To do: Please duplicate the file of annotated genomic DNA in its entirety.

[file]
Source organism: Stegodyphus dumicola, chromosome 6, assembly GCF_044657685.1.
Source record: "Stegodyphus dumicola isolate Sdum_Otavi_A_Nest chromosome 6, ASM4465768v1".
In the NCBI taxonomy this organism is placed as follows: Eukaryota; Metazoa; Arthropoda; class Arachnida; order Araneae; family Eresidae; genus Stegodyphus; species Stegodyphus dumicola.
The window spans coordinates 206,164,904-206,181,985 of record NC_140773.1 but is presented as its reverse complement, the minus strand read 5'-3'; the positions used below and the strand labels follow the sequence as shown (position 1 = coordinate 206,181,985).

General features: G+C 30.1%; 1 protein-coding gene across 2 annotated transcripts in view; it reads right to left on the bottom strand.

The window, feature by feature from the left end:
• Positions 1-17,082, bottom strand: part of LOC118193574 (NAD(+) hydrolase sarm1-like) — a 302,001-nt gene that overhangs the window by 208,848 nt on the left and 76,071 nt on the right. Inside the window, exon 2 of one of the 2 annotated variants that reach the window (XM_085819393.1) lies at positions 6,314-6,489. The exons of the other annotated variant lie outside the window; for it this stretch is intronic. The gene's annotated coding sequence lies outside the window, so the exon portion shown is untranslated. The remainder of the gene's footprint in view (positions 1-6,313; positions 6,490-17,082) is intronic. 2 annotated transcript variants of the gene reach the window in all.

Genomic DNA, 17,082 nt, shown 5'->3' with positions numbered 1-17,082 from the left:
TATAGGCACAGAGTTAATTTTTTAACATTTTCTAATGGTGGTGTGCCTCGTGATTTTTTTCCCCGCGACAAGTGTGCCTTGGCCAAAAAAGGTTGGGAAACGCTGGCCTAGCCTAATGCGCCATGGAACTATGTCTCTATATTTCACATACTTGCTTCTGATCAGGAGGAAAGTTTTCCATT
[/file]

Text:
Source organism: Stegodyphus dumicola, chromosome 6, assembly GCF_044657685.1.
Source record: "Stegodyphus dumicola isolate Sdum_Otavi_A_Nest chromosome 6, ASM4465768v1".
In the NCBI taxonomy this organism is placed as follows: Eukaryota; Metazoa; Arthropoda; class Arachnida; order Araneae; family Eresidae; genus Stegodyphus; species Stegodyphus dumicola.
The window spans coordinates 206,164,904-206,181,985 of record NC_140773.1 but is presented as its reverse complement, the minus strand read 5'-3'; the positions used below and the strand labels follow the sequence as shown (position 1 = coordinate 206,181,985).

General features: G+C 30.1%; 1 protein-coding gene across 2 annotated transcripts in view; it reads right to left on the bottom strand.

The window, feature by feature from the left end:
• Positions 1-17,082, bottom strand: part of LOC118193574 (NAD(+) hydrolase sarm1-like) — a 302,001-nt gene that overhangs the window by 208,848 nt on the left and 76,071 nt on the right. Inside the window, exon 2 of one of the 2 annotated variants that reach the window (XM_085819393.1) lies at positions 6,314-6,489. The exons of the other annotated variant lie outside the window; for it this stretch is intronic. The gene's annotated coding sequence lies outside the window, so the exon portion shown is untranslated. The remainder of the gene's footprint in view (positions 1-6,313; positions 6,490-17,082) is intronic. 2 annotated transcript variants of the gene reach the window in all.

Genomic DNA, 17,082 nt, shown 5'->3' with positions numbered 1-17,082 from the left:
TATAGGCACAGAGTTAATTTTTTAACATTTTCTAATGGTGGTGTGCCTCGTGATTTTTTTCCCCGCGACAAGTGTGCCTTGGCCAAAAAAGGTTGGGAAACGCTGGCCTAGCCTAATGCGCCATGGAACTATGTCTCTATATTTCACATACTTGCTTCTGATCAGGAGGAAAGTTTTCCATT